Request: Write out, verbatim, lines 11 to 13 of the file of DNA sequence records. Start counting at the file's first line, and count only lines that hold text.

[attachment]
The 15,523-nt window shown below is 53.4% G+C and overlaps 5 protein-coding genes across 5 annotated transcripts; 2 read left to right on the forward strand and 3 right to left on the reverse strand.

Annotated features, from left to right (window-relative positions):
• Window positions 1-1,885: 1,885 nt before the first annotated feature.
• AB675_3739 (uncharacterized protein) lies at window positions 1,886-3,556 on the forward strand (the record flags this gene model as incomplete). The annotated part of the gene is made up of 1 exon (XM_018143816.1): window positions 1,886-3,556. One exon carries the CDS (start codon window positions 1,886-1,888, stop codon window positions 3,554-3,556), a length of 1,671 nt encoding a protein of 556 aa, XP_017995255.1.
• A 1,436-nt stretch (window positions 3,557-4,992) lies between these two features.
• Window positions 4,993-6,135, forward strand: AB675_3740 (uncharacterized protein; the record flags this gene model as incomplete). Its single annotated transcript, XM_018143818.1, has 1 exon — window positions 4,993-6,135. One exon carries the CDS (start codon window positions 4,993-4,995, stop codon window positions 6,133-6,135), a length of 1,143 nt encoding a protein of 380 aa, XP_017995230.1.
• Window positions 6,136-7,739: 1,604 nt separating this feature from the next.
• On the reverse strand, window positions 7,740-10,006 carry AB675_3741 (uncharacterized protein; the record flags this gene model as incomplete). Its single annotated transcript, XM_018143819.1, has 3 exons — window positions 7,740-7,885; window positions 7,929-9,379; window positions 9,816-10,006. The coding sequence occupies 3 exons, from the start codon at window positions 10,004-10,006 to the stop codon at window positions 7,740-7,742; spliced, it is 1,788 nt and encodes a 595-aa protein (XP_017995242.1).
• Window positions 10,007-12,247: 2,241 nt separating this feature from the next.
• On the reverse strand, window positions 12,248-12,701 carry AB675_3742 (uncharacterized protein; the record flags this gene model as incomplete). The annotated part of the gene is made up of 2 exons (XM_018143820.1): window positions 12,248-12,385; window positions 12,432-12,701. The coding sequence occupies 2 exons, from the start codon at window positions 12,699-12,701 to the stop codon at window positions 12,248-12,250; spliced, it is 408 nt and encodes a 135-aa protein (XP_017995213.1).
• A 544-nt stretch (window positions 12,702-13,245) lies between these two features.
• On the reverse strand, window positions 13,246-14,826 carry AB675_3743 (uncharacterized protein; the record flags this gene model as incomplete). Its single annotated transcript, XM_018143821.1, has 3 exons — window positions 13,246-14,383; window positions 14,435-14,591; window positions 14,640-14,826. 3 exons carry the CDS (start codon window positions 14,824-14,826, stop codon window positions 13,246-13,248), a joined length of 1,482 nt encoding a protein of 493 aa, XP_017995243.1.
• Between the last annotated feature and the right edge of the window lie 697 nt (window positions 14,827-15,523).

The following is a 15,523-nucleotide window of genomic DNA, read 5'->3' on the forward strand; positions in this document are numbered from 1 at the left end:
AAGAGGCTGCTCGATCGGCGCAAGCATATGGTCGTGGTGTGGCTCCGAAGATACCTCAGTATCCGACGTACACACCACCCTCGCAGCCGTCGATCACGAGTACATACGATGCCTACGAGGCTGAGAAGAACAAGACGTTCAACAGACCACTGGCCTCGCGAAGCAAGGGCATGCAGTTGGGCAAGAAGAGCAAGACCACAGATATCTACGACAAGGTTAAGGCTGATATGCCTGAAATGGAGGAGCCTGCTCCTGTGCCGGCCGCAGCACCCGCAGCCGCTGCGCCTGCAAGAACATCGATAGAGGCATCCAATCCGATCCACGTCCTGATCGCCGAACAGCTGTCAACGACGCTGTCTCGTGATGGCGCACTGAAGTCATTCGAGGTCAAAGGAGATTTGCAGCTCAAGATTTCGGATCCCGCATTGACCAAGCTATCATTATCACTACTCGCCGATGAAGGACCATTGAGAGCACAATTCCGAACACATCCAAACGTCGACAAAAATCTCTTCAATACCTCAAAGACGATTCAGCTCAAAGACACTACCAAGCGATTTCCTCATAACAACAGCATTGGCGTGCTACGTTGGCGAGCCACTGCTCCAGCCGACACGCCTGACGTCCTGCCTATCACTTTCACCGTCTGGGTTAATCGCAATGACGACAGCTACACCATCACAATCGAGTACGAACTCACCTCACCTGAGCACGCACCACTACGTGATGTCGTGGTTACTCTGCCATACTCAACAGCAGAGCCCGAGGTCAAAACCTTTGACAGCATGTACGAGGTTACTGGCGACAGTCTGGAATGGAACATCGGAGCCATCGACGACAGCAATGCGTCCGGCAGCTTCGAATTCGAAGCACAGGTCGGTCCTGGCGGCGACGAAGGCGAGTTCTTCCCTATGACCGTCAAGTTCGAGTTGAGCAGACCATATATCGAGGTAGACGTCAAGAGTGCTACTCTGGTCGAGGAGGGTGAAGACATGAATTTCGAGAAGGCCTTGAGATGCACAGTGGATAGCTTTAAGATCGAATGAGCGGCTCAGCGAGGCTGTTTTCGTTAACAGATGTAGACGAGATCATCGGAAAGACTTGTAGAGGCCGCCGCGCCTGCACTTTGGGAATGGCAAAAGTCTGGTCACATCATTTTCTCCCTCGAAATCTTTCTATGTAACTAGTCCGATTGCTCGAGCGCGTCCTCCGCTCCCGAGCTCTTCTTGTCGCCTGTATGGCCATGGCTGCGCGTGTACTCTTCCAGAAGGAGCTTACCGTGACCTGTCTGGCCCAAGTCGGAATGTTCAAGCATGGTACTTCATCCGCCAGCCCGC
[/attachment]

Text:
• A 544-nt stretch (window positions 12,702-13,245) lies between these two features.
• On the reverse strand, window positions 13,246-14,826 carry AB675_3743 (uncharacterized protein; the record flags this gene model as incomplete). Its single annotated transcript, XM_018143821.1, has 3 exons — window positions 13,246-14,383; window positions 14,435-14,591; window positions 14,640-14,826. 3 exons carry the CDS (start codon window positions 14,824-14,826, stop codon window positions 13,246-13,248), a joined length of 1,482 nt encoding a protein of 493 aa, XP_017995243.1.
• Between the last annotated feature and the right edge of the window lie 697 nt (window positions 14,827-15,523).